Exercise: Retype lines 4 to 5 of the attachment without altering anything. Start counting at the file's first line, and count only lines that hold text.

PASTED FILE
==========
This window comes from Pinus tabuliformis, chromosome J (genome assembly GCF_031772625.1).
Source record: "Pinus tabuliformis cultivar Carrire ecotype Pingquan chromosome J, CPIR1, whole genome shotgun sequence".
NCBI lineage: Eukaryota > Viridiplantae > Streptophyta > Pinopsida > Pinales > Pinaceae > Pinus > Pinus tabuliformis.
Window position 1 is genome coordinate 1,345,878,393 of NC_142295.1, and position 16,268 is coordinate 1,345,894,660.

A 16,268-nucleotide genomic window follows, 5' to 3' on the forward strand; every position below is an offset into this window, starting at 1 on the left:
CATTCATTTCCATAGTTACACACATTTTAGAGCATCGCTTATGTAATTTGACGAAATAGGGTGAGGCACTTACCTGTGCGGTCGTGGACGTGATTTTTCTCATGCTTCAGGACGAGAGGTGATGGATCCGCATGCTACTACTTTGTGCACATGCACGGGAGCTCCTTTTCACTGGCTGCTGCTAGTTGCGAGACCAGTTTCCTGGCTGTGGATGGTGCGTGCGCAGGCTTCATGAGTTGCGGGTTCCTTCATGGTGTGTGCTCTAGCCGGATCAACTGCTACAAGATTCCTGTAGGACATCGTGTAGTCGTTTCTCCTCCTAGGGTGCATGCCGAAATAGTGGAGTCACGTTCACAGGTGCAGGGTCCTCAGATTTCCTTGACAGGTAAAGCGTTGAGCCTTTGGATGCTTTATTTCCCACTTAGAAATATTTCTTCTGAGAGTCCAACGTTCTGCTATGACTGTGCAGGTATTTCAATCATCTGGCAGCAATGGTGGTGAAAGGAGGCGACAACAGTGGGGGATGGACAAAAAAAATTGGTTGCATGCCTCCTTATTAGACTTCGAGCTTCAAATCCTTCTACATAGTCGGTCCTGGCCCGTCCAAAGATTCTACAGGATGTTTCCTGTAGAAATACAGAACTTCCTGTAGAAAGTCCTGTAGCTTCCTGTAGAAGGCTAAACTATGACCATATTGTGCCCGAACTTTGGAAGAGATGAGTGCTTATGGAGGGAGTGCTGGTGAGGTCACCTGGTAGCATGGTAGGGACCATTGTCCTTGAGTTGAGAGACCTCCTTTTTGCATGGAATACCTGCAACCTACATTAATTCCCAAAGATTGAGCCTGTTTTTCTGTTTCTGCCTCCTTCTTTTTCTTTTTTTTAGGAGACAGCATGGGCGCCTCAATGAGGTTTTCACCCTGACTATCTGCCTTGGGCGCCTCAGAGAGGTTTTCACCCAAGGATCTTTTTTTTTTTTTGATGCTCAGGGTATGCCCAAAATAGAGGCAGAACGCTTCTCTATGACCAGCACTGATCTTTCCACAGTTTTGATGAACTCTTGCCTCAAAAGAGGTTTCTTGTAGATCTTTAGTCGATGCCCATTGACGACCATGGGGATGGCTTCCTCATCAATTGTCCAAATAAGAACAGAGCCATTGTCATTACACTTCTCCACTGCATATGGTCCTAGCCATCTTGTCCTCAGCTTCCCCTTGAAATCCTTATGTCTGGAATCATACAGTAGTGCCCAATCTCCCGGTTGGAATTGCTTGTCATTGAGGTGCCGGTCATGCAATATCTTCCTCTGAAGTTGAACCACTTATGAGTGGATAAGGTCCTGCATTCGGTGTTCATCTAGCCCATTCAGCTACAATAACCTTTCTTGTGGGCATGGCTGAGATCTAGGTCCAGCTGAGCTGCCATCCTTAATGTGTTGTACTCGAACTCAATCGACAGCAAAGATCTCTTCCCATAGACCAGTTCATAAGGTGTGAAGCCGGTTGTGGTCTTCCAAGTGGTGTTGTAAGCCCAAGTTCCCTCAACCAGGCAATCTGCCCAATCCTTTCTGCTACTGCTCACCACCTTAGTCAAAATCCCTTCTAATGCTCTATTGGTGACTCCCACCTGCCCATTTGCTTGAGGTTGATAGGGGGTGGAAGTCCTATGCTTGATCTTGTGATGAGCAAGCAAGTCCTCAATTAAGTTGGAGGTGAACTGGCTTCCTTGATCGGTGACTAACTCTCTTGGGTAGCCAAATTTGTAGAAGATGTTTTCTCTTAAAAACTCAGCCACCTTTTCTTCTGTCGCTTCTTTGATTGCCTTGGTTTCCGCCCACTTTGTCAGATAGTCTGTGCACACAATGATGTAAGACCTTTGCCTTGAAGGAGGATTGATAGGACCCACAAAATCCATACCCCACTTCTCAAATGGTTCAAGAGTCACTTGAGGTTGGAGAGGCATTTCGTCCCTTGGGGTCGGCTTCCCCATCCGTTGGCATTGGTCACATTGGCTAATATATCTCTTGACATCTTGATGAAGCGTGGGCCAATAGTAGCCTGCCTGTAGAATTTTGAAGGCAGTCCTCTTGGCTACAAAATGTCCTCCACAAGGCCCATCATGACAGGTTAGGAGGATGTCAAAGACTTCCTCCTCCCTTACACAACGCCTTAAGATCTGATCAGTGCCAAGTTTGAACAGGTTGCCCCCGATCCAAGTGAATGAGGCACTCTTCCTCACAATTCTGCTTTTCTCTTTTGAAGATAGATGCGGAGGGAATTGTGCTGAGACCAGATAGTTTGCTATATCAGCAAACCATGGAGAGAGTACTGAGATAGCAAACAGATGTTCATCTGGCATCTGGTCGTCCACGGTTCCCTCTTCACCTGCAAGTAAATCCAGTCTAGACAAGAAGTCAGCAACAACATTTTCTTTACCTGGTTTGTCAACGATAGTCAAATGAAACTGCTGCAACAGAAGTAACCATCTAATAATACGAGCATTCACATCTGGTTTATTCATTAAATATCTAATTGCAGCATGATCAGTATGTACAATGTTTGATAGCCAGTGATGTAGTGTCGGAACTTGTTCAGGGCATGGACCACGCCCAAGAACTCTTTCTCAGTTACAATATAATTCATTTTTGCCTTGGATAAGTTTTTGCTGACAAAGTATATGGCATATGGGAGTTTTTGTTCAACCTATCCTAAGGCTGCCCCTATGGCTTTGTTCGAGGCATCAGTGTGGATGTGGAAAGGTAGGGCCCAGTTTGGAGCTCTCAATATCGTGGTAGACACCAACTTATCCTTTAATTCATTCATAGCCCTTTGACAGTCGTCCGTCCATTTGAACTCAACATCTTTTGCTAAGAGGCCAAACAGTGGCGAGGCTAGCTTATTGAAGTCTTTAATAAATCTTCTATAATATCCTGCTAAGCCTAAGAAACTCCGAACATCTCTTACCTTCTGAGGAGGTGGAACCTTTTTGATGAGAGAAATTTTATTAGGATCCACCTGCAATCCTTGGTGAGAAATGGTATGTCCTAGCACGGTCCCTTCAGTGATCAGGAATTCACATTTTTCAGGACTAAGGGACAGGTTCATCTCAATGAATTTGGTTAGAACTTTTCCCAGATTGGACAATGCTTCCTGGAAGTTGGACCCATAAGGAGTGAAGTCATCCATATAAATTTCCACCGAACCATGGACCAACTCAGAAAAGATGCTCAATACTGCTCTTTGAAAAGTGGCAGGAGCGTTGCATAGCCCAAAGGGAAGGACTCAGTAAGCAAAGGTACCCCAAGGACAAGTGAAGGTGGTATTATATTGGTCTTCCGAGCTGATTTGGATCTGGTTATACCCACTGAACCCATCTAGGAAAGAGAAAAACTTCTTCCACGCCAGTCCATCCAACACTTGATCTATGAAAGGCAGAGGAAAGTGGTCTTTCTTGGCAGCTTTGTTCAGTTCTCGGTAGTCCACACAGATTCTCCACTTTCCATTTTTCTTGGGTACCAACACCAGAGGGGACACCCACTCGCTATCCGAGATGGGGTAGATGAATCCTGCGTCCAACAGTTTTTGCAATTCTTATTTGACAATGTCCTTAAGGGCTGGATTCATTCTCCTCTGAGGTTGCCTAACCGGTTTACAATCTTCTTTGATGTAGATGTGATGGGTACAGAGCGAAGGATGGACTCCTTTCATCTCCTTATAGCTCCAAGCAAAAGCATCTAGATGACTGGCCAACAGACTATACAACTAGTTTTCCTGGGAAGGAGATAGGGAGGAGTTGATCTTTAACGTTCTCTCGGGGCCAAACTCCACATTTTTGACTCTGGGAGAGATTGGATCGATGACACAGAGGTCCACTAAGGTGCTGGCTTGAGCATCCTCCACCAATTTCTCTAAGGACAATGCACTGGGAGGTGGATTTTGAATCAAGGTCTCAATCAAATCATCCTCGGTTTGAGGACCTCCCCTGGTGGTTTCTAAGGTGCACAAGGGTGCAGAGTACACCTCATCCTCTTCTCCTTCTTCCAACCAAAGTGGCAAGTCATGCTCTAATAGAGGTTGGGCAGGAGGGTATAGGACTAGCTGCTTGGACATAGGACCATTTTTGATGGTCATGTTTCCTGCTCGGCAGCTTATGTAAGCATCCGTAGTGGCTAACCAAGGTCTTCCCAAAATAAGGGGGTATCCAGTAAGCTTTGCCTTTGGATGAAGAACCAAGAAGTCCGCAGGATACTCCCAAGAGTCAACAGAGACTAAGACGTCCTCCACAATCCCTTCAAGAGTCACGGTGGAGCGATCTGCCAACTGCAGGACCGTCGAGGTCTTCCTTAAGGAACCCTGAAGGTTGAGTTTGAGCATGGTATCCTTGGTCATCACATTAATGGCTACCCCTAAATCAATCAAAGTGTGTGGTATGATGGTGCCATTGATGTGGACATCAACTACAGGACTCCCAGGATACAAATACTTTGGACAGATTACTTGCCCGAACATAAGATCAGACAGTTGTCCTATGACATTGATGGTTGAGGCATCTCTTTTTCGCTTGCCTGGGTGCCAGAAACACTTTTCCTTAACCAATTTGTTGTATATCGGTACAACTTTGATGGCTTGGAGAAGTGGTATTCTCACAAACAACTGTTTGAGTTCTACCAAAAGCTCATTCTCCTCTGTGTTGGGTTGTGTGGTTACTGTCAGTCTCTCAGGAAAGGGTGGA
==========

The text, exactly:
Window position 1 is genome coordinate 1,345,878,393 of NC_142295.1, and position 16,268 is coordinate 1,345,894,660.

A 16,268-nucleotide genomic window follows, 5' to 3' on the forward strand; every position below is an offset into this window, starting at 1 on the left: